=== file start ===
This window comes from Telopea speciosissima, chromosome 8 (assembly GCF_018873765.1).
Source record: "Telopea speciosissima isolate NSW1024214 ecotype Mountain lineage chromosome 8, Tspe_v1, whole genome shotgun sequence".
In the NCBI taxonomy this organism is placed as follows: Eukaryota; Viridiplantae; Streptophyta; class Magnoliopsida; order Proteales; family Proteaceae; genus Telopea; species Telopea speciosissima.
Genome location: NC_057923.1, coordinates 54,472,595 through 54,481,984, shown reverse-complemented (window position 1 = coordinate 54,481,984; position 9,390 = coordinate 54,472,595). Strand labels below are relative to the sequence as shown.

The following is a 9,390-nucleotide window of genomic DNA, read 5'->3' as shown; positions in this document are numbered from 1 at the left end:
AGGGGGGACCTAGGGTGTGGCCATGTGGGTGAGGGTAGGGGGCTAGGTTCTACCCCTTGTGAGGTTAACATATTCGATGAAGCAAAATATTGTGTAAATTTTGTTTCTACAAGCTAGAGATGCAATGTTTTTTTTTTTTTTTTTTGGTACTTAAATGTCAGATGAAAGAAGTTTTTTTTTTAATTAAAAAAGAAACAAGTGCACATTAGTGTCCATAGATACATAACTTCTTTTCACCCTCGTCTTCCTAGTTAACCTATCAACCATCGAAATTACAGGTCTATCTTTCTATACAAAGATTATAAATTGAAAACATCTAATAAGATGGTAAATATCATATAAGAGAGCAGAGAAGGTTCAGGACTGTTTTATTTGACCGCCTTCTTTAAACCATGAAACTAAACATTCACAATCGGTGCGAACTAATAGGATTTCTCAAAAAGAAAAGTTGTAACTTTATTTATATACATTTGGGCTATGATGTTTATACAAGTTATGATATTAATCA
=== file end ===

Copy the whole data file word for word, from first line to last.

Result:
This window comes from Telopea speciosissima, chromosome 8 (assembly GCF_018873765.1).
Source record: "Telopea speciosissima isolate NSW1024214 ecotype Mountain lineage chromosome 8, Tspe_v1, whole genome shotgun sequence".
In the NCBI taxonomy this organism is placed as follows: Eukaryota; Viridiplantae; Streptophyta; class Magnoliopsida; order Proteales; family Proteaceae; genus Telopea; species Telopea speciosissima.
Genome location: NC_057923.1, coordinates 54,472,595 through 54,481,984, shown reverse-complemented (window position 1 = coordinate 54,481,984; position 9,390 = coordinate 54,472,595). Strand labels below are relative to the sequence as shown.

The following is a 9,390-nucleotide window of genomic DNA, read 5'->3' as shown; positions in this document are numbered from 1 at the left end:
AGGGGGGACCTAGGGTGTGGCCATGTGGGTGAGGGTAGGGGGCTAGGTTCTACCCCTTGTGAGGTTAACATATTCGATGAAGCAAAATATTGTGTAAATTTTGTTTCTACAAGCTAGAGATGCAATGTTTTTTTTTTTTTTTTTTGGTACTTAAATGTCAGATGAAAGAAGTTTTTTTTTTAATTAAAAAAGAAACAAGTGCACATTAGTGTCCATAGATACATAACTTCTTTTCACCCTCGTCTTCCTAGTTAACCTATCAACCATCGAAATTACAGGTCTATCTTTCTATACAAAGATTATAAATTGAAAACATCTAATAAGATGGTAAATATCATATAAGAGAGCAGAGAAGGTTCAGGACTGTTTTATTTGACCGCCTTCTTTAAACCATGAAACTAAACATTCACAATCGGTGCGAACTAATAGGATTTCTCAAAAAGAAAAGTTGTAACTTTATTTATATACATTTGGGCTATGATGTTTATACAAGTTATGATATTAATCA